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How Does Merchant Cash Advance Consolidation Work?

How Does Merchant Cash Advance Consolidation Work?
Susan Guillory
Susan GuilloryUpdated May 1, 2023
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Businesses that need cash quickly but don’t have strong credit will sometimes turn to an alternative type of funding called a merchant cash advance (MCA). With an MCA, a financing company gives you an upfront sum of cash that you repay using a percentage of your debit and credit card sales, plus a fee.An MCA can be helpful for covering cash flow shortages or short-term expenses, but if you end up taking out more than one merchant cash advance, you can end up paying different (and potentially high) interest rates and fees for each. Plus, you have to deal with different payment schedules for each.A merchant cash advance consolidation is an option that lets you roll up all of those advance payments into one. Ideally, an MCA consolidation has the potential to cut down on what you’re paying in interest and fees. Here’s what you need to know about this type of consolidation loan.

What Is a Merchant Cash Advance?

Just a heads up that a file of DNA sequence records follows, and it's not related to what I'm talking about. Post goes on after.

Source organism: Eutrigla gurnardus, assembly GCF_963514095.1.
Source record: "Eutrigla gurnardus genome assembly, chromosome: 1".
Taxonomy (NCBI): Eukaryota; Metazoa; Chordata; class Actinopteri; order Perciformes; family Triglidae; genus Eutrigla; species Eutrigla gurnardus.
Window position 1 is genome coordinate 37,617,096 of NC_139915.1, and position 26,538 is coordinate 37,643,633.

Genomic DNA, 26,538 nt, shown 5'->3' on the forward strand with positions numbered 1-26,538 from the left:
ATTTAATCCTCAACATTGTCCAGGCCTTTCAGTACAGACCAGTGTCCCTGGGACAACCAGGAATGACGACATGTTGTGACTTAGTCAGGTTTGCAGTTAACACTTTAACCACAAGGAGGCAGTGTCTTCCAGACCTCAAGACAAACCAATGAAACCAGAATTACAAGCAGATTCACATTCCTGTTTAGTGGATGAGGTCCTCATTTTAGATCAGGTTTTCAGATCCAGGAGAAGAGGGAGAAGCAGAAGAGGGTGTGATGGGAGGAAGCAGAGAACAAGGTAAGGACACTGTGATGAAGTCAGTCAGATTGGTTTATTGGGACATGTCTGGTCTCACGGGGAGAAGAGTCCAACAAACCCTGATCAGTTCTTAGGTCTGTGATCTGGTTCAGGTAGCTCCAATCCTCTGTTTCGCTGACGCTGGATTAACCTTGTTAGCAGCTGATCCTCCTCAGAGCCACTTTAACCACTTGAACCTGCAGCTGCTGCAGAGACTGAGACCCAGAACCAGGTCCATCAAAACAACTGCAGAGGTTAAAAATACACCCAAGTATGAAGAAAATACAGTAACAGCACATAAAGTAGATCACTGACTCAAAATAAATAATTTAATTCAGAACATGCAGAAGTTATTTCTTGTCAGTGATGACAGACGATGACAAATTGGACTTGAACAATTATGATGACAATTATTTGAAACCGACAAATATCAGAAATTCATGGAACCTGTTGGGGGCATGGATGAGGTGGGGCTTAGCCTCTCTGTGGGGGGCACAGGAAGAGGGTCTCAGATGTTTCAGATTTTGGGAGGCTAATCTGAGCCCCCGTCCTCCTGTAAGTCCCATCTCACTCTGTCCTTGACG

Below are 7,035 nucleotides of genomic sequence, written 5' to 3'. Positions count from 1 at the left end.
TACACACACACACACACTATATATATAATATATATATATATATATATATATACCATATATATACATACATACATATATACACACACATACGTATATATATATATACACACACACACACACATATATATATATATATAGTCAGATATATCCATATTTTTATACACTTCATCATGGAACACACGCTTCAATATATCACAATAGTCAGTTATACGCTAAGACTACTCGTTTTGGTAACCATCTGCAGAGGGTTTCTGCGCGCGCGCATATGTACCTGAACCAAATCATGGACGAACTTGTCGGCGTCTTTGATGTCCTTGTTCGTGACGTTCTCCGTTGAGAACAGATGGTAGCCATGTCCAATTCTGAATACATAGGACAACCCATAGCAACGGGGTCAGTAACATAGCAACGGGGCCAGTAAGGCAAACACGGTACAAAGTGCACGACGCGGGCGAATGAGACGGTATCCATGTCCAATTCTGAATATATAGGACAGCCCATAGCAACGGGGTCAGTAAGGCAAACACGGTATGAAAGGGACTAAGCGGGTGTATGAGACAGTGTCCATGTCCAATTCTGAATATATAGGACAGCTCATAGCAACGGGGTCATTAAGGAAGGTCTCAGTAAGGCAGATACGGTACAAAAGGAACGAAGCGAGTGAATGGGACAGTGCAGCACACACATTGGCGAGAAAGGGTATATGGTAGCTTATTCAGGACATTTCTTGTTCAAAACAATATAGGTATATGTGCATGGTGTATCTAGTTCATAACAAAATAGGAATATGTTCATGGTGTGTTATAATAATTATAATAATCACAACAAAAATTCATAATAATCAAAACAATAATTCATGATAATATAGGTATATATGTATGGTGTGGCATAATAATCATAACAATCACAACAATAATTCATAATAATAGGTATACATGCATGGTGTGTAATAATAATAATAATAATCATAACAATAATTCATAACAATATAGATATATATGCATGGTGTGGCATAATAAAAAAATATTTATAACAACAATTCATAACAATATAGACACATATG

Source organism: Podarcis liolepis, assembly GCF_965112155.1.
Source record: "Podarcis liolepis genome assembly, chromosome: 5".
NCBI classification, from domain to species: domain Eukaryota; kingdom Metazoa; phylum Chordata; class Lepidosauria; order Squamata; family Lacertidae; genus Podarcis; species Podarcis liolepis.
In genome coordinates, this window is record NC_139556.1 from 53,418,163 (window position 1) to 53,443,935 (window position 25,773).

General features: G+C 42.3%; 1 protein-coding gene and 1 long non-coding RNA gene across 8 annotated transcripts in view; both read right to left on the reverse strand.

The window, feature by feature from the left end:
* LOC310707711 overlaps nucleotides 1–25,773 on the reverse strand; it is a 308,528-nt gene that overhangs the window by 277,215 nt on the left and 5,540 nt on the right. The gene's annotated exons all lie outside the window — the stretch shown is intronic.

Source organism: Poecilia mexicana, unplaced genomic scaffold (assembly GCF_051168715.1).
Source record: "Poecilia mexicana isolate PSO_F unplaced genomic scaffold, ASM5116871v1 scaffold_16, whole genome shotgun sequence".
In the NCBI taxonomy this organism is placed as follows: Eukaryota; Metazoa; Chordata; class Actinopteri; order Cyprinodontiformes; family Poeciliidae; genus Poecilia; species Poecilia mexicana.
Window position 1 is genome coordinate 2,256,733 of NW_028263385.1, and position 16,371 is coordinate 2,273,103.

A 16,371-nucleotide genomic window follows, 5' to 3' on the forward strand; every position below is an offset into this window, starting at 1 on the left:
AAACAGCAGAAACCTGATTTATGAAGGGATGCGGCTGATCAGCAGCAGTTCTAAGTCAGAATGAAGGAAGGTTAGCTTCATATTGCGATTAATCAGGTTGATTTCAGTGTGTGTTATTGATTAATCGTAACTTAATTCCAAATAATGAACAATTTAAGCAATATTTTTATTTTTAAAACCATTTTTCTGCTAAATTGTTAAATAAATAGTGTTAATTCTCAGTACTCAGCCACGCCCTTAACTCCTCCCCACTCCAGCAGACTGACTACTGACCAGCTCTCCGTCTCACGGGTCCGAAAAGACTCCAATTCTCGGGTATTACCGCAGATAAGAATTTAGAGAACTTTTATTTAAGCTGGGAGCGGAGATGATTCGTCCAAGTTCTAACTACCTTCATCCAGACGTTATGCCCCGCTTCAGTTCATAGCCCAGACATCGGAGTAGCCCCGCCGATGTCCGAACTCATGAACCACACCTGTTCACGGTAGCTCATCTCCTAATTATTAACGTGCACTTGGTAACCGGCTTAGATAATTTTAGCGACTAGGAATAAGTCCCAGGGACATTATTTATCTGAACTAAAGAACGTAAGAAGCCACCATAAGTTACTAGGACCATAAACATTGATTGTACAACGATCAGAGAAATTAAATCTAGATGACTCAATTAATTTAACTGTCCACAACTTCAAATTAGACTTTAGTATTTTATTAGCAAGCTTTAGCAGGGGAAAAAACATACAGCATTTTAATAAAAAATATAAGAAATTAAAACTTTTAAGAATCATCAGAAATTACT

Not every business qualifies for a traditional bank loan. Perhaps it hasn’t been in business long enough to be eligible, or maybe it doesn’t meet the credit requirements. That’s when a merchant cash advance may be useful.An MCA is not a loan, but rather an advance on future sales. To determine eligibility, MCA providers may not rely heavily on criteria like time in business and/or credit scores, but instead consider revenues. That can make it easier to get than other types of financing.When you get an MCA, you receive a lump sum payment. Typically, MCAs express the interest they charge as a factor rate (a decimal figure) rather than as a percentage. As your business sells its products or services, repayment is automatically debited daily or weekly until the balance (including factor rate and other fees) is paid off.The downside is that, when it comes to conventional vs. SBA loans vs. merchant cash advances, MCAs tend to have much higher fees and interest than the other two, making them a costly financing option. This is because businesses that don’t qualify for traditional or SBA loans may be viewed as more of a risk to lenders. Typically, lenders try to mitigate that risk by charging borrowers more for the privilege of having access to capital.